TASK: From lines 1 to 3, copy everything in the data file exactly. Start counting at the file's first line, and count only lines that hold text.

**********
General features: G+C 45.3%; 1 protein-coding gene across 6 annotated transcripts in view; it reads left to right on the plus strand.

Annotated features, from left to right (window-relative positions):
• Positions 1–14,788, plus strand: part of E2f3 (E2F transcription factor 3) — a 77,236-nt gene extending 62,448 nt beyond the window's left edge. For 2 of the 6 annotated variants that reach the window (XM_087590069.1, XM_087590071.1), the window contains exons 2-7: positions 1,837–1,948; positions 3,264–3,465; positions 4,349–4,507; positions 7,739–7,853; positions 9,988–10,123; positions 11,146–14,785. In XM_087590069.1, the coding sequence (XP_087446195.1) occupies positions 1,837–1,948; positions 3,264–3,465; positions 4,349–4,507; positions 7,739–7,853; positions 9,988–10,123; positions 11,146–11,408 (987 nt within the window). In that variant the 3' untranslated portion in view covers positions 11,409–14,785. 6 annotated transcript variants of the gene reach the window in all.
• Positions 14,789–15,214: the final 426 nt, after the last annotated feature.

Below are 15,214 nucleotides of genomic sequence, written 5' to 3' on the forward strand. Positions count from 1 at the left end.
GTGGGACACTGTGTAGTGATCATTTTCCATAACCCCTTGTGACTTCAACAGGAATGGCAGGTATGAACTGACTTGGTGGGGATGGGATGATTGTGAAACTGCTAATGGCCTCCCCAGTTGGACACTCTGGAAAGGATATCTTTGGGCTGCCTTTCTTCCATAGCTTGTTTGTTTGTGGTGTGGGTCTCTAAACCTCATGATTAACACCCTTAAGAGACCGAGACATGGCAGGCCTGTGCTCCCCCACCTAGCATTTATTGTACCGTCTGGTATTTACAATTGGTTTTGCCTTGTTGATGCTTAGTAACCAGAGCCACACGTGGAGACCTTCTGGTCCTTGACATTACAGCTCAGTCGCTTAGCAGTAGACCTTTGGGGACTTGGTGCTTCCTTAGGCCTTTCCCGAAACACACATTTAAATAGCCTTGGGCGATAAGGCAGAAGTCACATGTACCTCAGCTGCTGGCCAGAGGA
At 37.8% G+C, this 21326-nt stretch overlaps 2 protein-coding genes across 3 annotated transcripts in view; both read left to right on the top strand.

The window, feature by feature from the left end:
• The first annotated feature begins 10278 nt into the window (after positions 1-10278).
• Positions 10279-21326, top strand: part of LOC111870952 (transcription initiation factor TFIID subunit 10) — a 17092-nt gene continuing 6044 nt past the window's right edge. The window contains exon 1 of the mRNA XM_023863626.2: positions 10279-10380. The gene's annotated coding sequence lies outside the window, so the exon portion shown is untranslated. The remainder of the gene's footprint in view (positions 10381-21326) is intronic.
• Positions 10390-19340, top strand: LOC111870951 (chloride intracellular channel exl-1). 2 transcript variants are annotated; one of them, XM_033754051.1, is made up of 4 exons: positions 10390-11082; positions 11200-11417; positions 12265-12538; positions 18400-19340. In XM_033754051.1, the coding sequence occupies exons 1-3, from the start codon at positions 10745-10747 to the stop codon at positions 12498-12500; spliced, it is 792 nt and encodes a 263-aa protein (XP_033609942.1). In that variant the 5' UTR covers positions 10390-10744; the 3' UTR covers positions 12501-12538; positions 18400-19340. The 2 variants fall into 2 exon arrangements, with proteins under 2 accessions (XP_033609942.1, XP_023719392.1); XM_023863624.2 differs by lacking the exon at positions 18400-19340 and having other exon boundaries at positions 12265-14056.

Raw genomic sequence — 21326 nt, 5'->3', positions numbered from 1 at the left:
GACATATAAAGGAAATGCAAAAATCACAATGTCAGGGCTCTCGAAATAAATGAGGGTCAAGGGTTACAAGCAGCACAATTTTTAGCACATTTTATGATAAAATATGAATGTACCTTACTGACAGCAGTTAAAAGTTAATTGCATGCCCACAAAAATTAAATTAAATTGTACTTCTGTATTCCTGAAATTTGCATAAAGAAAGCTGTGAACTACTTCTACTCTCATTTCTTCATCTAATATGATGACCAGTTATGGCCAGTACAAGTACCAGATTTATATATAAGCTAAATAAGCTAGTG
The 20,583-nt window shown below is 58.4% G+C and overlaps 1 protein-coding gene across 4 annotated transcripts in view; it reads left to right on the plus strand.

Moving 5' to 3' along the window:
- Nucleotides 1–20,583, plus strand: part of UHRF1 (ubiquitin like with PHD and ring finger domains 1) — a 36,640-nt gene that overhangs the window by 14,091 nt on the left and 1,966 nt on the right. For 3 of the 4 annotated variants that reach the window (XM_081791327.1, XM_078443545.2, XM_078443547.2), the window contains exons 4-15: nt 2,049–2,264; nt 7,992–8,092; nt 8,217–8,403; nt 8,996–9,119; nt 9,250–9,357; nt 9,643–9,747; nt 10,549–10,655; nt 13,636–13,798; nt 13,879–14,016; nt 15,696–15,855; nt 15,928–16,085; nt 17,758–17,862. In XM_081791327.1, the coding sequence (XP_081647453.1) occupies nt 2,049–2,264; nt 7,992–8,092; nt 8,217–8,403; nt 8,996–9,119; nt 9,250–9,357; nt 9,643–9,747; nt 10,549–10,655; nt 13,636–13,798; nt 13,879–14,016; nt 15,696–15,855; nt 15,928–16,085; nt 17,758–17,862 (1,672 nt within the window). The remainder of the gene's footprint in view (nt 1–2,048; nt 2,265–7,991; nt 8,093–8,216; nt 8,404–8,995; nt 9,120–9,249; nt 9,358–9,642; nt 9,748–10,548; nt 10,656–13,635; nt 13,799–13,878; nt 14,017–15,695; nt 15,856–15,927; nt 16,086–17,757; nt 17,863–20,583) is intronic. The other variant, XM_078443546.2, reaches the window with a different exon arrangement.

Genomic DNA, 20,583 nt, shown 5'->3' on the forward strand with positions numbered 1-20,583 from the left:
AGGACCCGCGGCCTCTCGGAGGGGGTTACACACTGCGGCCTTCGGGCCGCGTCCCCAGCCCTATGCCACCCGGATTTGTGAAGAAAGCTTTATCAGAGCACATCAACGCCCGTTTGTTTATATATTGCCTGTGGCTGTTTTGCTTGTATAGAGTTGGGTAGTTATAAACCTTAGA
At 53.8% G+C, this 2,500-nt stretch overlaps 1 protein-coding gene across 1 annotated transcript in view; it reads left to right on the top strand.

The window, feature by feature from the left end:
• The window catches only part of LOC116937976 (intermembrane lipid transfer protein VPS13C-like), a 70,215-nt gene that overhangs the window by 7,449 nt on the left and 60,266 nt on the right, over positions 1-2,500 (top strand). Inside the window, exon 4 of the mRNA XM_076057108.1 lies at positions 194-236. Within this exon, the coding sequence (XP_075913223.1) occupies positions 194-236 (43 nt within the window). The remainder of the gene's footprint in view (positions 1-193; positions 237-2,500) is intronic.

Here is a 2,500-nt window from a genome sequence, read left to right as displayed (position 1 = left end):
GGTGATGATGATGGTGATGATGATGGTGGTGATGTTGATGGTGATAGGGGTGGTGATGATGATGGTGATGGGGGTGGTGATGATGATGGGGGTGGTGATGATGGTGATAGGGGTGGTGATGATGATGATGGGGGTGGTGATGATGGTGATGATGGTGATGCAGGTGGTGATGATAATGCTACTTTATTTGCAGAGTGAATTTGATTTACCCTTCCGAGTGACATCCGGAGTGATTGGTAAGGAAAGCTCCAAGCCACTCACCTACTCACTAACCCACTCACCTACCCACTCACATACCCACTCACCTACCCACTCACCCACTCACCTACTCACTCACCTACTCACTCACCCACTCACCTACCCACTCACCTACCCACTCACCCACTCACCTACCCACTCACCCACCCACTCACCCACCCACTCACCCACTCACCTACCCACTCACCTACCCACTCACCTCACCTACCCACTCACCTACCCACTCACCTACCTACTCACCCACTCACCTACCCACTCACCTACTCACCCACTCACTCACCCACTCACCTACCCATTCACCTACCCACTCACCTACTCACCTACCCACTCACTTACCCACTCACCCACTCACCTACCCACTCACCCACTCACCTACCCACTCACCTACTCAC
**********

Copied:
General features: G+C 45.3%; 1 protein-coding gene across 6 annotated transcripts in view; it reads left to right on the plus strand.

Annotated features, from left to right (window-relative positions):
• Positions 1–14,788, plus strand: part of E2f3 (E2F transcription factor 3) — a 77,236-nt gene extending 62,448 nt beyond the window's left edge. For 2 of the 6 annotated variants that reach the window (XM_087590069.1, XM_087590071.1), the window contains exons 2-7: positions 1,837–1,948; positions 3,264–3,465; positions 4,349–4,507; positions 7,739–7,853; positions 9,988–10,123; positions 11,146–14,785. In XM_087590069.1, the coding sequence (XP_087446195.1) occupies positions 1,837–1,948; positions 3,264–3,465; positions 4,349–4,507; positions 7,739–7,853; positions 9,988–10,123; positions 11,146–11,408 (987 nt within the window). In that variant the 3' untranslated portion in view covers positions 11,409–14,785. 6 annotated transcript variants of the gene reach the window in all.